Dual-energy CT helps distinguish PE from other perfusion defects By Eric Barnes AuntMinnie.com staff writer December 2, 2008
CHICAGO - Pulmonary CT angiography is the gold standard modality for diagnosing pulmonary embolism (PE), and detecting pulmonary perfusion defects at CT is considered good evidence for the presence of PE. But not all perfusion defects represent PE. Can dual-energy CT distinguish non-PE causes of perfusion defects from the real thing?
Researchers from Seoul National University Hospital in South Korea found that they can -- with the aid of iodine perfusion mapping in addition to dual-energy pulmonary CT angiography (CTA).
"With CT angiography alone, we cannot know the effect of embolism on pulmonary perfusion," said Dr. Mi-Jin Kang in a presentation on Monday at the RSNA meeting.
Moreover, a perfusion deficit is not necessarily a clot. "Several lesions that cause increased parenchymal attenuation or profound decreased parenchymal attenuation can also manifest as perfusion defects," she said. "These lesions are rarely confused with embolism because we are able to match it in the CT scan."
Unfortunately, some areas of perfusion defects aren't associated with parenchymal lesions and therefore can't be matched to the scans, she said. "In these cases we were concerned whether these lesions were indeed true embolisms," Kang said.
The researchers investigated the location and incidence of lung perfusion defects that were inconsistent with pulmonary embolism on color-coded perfusion maps of dual-energy pulmonary CTA.
Over a three-month period, 105 patients underwent pulmonary CT angiography. The researchers selected 43 patients (18 men, 25 women; mean age, 56.9 years) who had no evidence of PE at the initial scan, and were also confirmed to be free of PE at a two-month follow-up scan.
Comorbidities included a solid organ tumor in 18 patients, heart problems in five patients, hematologic malignancies in four patients, and pneumonia in five patients.
Among the 860 segments imaged with dual-energy CT, 122 segments that complicated the analysis of perfusion maps were excluded, leaving a total of 738 segments in 43 patients to be included in the study, Kang said. Dual-energy CT images were acquired on a Somatom Definition scanner (Siemens Healthcare, Malvern, PA) in dual-energy mode.
Acquisition parameters included tube voltages of 80 kVp (213 mAs) and 140 kVp (51 mAs) using Siemens' CARE Dose 4D tube current modulation, 1.2 to 1.4-mm collimation, and 1.5-mm reconstruction thickness.
Scanning from the lung base to the apex was initiated six seconds after a region of interest in the right ventricle reached 120 HU, following injection of 80 mL of iopromide (Ultravist 370, Bayer HealthCare Pharmaceuticals, Wayne, NJ) at 4 cc/sec, then a 10% contrast solution at 4 cc/sec for 10 seconds.
After the scan, three sets of images were automatically generated from each study, including 140 kVp images, 80 kVp images, and weighted-average images. A Siemens Leonardo workstation was used to generate iodine maps and fused images using lung PBV mode.
After scanning, three sets of images were automatically generated: 140 kVp images, 80 kVp images, and weighted-average images. The workstation used the weighted-average images to create iodine maps and fused images using lung PBV mode (Leonardo, Siemens). The fused images were then used to assess perfusion defects. All images courtesy of Dr. Kang.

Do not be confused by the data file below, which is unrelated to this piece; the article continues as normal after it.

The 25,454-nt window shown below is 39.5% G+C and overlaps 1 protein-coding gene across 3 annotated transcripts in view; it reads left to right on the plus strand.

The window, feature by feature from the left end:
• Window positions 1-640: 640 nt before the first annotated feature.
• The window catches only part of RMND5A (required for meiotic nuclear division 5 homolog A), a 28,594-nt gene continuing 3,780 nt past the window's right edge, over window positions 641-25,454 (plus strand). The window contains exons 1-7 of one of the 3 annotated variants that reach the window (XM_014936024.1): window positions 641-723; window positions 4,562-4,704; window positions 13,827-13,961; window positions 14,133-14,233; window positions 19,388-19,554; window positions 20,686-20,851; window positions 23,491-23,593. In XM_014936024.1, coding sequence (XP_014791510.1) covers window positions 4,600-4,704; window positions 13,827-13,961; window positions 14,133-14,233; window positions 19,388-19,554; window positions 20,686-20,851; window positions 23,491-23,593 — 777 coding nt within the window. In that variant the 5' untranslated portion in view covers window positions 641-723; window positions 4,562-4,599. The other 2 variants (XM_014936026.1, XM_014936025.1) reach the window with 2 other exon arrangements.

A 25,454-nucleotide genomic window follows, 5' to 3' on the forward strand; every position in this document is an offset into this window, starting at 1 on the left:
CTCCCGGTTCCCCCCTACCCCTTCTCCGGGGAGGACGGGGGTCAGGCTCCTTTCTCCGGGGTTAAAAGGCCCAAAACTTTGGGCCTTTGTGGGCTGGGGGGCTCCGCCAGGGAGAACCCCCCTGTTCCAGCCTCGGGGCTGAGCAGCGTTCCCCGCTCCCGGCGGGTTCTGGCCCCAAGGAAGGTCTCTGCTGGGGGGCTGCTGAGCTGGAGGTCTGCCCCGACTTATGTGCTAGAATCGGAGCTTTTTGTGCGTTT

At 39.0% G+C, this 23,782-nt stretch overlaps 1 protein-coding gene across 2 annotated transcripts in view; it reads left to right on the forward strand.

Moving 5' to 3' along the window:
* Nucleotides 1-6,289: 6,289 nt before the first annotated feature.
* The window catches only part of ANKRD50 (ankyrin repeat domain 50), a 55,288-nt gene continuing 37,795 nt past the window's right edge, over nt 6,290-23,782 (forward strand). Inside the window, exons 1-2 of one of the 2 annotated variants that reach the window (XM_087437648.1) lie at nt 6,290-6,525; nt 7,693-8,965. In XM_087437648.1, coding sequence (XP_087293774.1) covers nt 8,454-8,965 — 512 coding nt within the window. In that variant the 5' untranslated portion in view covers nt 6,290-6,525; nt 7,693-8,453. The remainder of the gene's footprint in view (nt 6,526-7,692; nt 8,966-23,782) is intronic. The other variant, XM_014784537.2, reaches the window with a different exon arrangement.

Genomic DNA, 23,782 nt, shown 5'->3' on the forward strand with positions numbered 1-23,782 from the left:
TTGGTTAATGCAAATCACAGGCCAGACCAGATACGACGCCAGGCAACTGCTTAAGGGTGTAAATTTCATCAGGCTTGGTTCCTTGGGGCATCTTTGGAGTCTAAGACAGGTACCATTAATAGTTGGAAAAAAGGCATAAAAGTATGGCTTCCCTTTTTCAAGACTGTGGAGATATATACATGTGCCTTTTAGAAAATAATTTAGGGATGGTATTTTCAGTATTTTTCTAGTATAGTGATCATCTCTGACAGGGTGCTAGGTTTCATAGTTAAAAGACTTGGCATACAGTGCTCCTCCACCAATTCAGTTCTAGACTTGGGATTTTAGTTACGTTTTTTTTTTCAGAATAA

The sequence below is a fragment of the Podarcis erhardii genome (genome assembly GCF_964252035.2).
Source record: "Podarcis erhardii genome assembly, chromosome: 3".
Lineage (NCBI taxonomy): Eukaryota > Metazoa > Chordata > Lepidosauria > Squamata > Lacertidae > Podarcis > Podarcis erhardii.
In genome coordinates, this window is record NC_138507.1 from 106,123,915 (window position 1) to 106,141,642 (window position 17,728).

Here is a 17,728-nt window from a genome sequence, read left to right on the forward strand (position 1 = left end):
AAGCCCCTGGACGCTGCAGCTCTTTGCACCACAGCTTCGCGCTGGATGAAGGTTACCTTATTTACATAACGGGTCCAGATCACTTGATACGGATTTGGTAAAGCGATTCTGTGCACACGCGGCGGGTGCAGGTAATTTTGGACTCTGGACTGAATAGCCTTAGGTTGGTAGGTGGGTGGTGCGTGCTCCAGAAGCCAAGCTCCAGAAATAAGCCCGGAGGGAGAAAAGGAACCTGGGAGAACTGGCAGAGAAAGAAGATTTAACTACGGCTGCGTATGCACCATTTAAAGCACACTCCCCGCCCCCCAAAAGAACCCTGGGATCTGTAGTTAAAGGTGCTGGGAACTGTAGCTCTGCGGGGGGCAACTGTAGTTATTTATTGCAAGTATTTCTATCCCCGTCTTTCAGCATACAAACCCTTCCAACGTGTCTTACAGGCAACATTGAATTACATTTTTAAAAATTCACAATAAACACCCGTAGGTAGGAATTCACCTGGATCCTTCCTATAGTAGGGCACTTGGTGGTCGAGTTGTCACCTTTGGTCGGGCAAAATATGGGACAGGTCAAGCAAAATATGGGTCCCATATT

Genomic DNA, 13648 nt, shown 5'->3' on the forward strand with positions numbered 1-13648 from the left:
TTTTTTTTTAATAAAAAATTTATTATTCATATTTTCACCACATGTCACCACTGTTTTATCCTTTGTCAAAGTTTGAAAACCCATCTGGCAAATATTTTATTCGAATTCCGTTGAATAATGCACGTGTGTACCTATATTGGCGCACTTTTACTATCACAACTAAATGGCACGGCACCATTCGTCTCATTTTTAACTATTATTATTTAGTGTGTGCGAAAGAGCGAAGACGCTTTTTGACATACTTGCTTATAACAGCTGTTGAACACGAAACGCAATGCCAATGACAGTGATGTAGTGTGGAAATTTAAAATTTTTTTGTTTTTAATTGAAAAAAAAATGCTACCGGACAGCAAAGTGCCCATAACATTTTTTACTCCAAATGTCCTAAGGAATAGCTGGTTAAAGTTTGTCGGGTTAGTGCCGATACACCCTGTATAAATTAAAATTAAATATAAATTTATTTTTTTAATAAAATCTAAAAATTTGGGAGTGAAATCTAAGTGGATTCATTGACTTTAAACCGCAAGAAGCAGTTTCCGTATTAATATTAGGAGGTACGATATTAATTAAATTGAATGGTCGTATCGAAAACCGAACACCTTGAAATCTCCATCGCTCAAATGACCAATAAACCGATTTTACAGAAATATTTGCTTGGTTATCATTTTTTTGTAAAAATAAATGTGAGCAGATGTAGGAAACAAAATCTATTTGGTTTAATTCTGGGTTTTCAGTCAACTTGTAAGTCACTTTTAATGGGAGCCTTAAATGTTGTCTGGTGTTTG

"The assessment of perfusion defects was done with fused images, and we recorded segments with perfusion defects and counted them," Kang said. "We speculated the cause of the perfusion defects, considering the CT scan."
Image at left shows light red color in both lungs and was interpreted as normal perfusion. However, the fused image at right shows black or dark red colors in the right middle lobe (RML) medial segment and left upper lobe (LUL) lingular segment. These segments were interpreted as decreased perfusion.
One of the most important artifacts found was beam hardening artifacts due to contrast material in the superior vena cava, Kang said. "This may be the major cause of [perfusion] defects in the [right upper lobe (RUL)] anterior segment (84.6 %), [left upper lobe (LUL)] apical segment (83.3%), and the RUL apical segment (82.1%)," according to Kang.
"Another important cause of perfusion defects is motion artifacts due to cardiac or diaphragmatic motion. We think this may be the main cause of perfusion defects in the [right middle lobe [RML]) medial segment (82.1%), the LUL superior/inferior lingular segments (38.1%/35.7%), and the lung base," she noted.
In the right lung (above), perfusion defects were most commonly noted in the right upper lobe (RUL) anterior segment, followed by the RUL apical segment, right middle lobe (RML) medial segment, and right lower lobe (RLL) medial basal segment. In the left lung (below), the most common segment of perfusion defects was the left upper lobe (LUL) apical segment, followed by the LUL superior and inferior lingular segments.
The most common locations of perfusion defects not associated with pulmonary embolism were the RUL anterior segment, followed by the LUL apical segment, RUL apical segment, and RML medial segment," Kang said.
Perfusion defects inconsistent with pulmonary embolism in a 67-year-old woman with myelodysplastic syndrome. There were multifocal perfusion defects in both upper lobe apices, the right middle lobe medial segment, the right lower lobe medial basal segment, and the left upper lobe lingular segment.
"Knowledge of the inconsistent perfusion defects in nonembolic patients can help us to correctly diagnose pulmonary embolism," Kang said. Of course, optimized protocols are needed to minimize artifacts, and the group has been working to optimize its acquisition methods, she added.
By Eric Barnes
AuntMinnie.com staff writer
December 2, 2008